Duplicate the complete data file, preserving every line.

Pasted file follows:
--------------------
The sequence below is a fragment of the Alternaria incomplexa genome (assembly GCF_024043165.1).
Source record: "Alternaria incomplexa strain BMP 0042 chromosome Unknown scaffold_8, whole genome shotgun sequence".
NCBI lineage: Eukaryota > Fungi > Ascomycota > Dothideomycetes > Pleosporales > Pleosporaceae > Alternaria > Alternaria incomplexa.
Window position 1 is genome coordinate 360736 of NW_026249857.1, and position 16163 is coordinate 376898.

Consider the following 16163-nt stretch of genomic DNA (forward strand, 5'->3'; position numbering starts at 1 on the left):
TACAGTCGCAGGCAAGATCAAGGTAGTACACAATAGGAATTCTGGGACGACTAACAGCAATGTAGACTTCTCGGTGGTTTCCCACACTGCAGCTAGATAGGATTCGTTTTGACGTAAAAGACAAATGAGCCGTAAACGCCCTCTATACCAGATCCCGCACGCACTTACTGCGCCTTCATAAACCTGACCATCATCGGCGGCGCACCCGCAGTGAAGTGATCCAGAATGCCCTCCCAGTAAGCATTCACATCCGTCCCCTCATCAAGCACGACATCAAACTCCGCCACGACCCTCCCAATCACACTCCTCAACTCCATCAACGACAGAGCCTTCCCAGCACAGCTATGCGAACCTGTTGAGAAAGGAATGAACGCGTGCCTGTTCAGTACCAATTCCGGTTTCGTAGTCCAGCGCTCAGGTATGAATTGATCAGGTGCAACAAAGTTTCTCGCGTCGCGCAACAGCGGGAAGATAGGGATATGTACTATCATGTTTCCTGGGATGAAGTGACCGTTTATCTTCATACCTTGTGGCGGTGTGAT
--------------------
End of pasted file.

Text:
The sequence below is a fragment of the Alternaria incomplexa genome (assembly GCF_024043165.1).
Source record: "Alternaria incomplexa strain BMP 0042 chromosome Unknown scaffold_8, whole genome shotgun sequence".
NCBI lineage: Eukaryota > Fungi > Ascomycota > Dothideomycetes > Pleosporales > Pleosporaceae > Alternaria > Alternaria incomplexa.
Window position 1 is genome coordinate 360736 of NW_026249857.1, and position 16163 is coordinate 376898.

Consider the following 16163-nt stretch of genomic DNA (forward strand, 5'->3'; position numbering starts at 1 on the left):
TACAGTCGCAGGCAAGATCAAGGTAGTACACAATAGGAATTCTGGGACGACTAACAGCAATGTAGACTTCTCGGTGGTTTCCCACACTGCAGCTAGATAGGATTCGTTTTGACGTAAAAGACAAATGAGCCGTAAACGCCCTCTATACCAGATCCCGCACGCACTTACTGCGCCTTCATAAACCTGACCATCATCGGCGGCGCACCCGCAGTGAAGTGATCCAGAATGCCCTCCCAGTAAGCATTCACATCCGTCCCCTCATCAAGCACGACATCAAACTCCGCCACGACCCTCCCAATCACACTCCTCAACTCCATCAACGACAGAGCCTTCCCAGCACAGCTATGCGAACCTGTTGAGAAAGGAATGAACGCGTGCCTGTTCAGTACCAATTCCGGTTTCGTAGTCCAGCGCTCAGGTATGAATTGATCAGGTGCAACAAAGTTTCTCGCGTCGCGCAACAGCGGGAAGATAGGGATATGTACTATCATGTTTCCTGGGATGAAGTGACCGTTTATCTTCATACCTTGTGGCGGTGTGAT